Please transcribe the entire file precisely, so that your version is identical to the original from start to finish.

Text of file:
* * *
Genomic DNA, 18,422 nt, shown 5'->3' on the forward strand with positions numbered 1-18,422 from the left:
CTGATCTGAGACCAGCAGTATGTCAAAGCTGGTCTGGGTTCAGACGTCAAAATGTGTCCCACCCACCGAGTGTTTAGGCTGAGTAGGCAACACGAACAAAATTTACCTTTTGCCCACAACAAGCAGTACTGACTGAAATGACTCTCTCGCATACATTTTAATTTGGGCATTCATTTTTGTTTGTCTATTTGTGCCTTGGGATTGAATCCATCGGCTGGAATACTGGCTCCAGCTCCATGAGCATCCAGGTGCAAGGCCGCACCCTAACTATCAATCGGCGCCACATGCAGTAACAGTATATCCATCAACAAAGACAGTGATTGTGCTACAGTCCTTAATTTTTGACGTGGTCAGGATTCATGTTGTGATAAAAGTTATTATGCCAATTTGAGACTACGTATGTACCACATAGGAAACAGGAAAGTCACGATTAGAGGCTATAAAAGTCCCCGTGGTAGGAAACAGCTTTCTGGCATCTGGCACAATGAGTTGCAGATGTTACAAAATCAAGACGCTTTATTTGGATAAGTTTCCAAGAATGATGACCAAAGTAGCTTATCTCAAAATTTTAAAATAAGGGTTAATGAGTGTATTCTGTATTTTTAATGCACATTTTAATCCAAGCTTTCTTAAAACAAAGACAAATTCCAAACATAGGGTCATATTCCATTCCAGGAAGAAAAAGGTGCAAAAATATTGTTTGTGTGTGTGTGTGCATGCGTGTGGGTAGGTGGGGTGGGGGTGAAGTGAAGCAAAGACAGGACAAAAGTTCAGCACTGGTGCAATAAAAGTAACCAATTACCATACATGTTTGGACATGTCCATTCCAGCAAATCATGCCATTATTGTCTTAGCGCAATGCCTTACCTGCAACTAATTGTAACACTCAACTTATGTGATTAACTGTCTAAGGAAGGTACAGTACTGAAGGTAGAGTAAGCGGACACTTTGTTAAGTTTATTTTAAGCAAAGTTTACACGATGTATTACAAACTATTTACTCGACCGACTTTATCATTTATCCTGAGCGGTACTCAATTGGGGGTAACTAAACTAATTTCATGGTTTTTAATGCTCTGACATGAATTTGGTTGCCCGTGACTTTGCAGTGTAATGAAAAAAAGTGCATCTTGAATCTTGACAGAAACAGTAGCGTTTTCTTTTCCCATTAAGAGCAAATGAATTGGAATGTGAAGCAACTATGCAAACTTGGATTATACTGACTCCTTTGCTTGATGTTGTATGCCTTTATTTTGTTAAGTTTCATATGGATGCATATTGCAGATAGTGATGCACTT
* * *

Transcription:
Genomic DNA, 18,422 nt, shown 5'->3' on the forward strand with positions numbered 1-18,422 from the left:
CTGATCTGAGACCAGCAGTATGTCAAAGCTGGTCTGGGTTCAGACGTCAAAATGTGTCCCACCCACCGAGTGTTTAGGCTGAGTAGGCAACACGAACAAAATTTACCTTTTGCCCACAACAAGCAGTACTGACTGAAATGACTCTCTCGCATACATTTTAATTTGGGCATTCATTTTTGTTTGTCTATTTGTGCCTTGGGATTGAATCCATCGGCTGGAATACTGGCTCCAGCTCCATGAGCATCCAGGTGCAAGGCCGCACCCTAACTATCAATCGGCGCCACATGCAGTAACAGTATATCCATCAACAAAGACAGTGATTGTGCTACAGTCCTTAATTTTTGACGTGGTCAGGATTCATGTTGTGATAAAAGTTATTATGCCAATTTGAGACTACGTATGTACCACATAGGAAACAGGAAAGTCACGATTAGAGGCTATAAAAGTCCCCGTGGTAGGAAACAGCTTTCTGGCATCTGGCACAATGAGTTGCAGATGTTACAAAATCAAGACGCTTTATTTGGATAAGTTTCCAAGAATGATGACCAAAGTAGCTTATCTCAAAATTTTAAAATAAGGGTTAATGAGTGTATTCTGTATTTTTAATGCACATTTTAATCCAAGCTTTCTTAAAACAAAGACAAATTCCAAACATAGGGTCATATTCCATTCCAGGAAGAAAAAGGTGCAAAAATATTGTTTGTGTGTGTGTGTGCATGCGTGTGGGTAGGTGGGGTGGGGGTGAAGTGAAGCAAAGACAGGACAAAAGTTCAGCACTGGTGCAATAAAAGTAACCAATTACCATACATGTTTGGACATGTCCATTCCAGCAAATCATGCCATTATTGTCTTAGCGCAATGCCTTACCTGCAACTAATTGTAACACTCAACTTATGTGATTAACTGTCTAAGGAAGGTACAGTACTGAAGGTAGAGTAAGCGGACACTTTGTTAAGTTTATTTTAAGCAAAGTTTACACGATGTATTACAAACTATTTACTCGACCGACTTTATCATTTATCCTGAGCGGTACTCAATTGGGGGTAACTAAACTAATTTCATGGTTTTTAATGCTCTGACATGAATTTGGTTGCCCGTGACTTTGCAGTGTAATGAAAAAAAGTGCATCTTGAATCTTGACAGAAACAGTAGCGTTTTCTTTTCCCATTAAGAGCAAATGAATTGGAATGTGAAGCAACTATGCAAACTTGGATTATACTGACTCCTTTGCTTGATGTTGTATGCCTTTATTTTGTTAAGTTTCATATGGATGCATATTGCAGATAGTGATGCACTT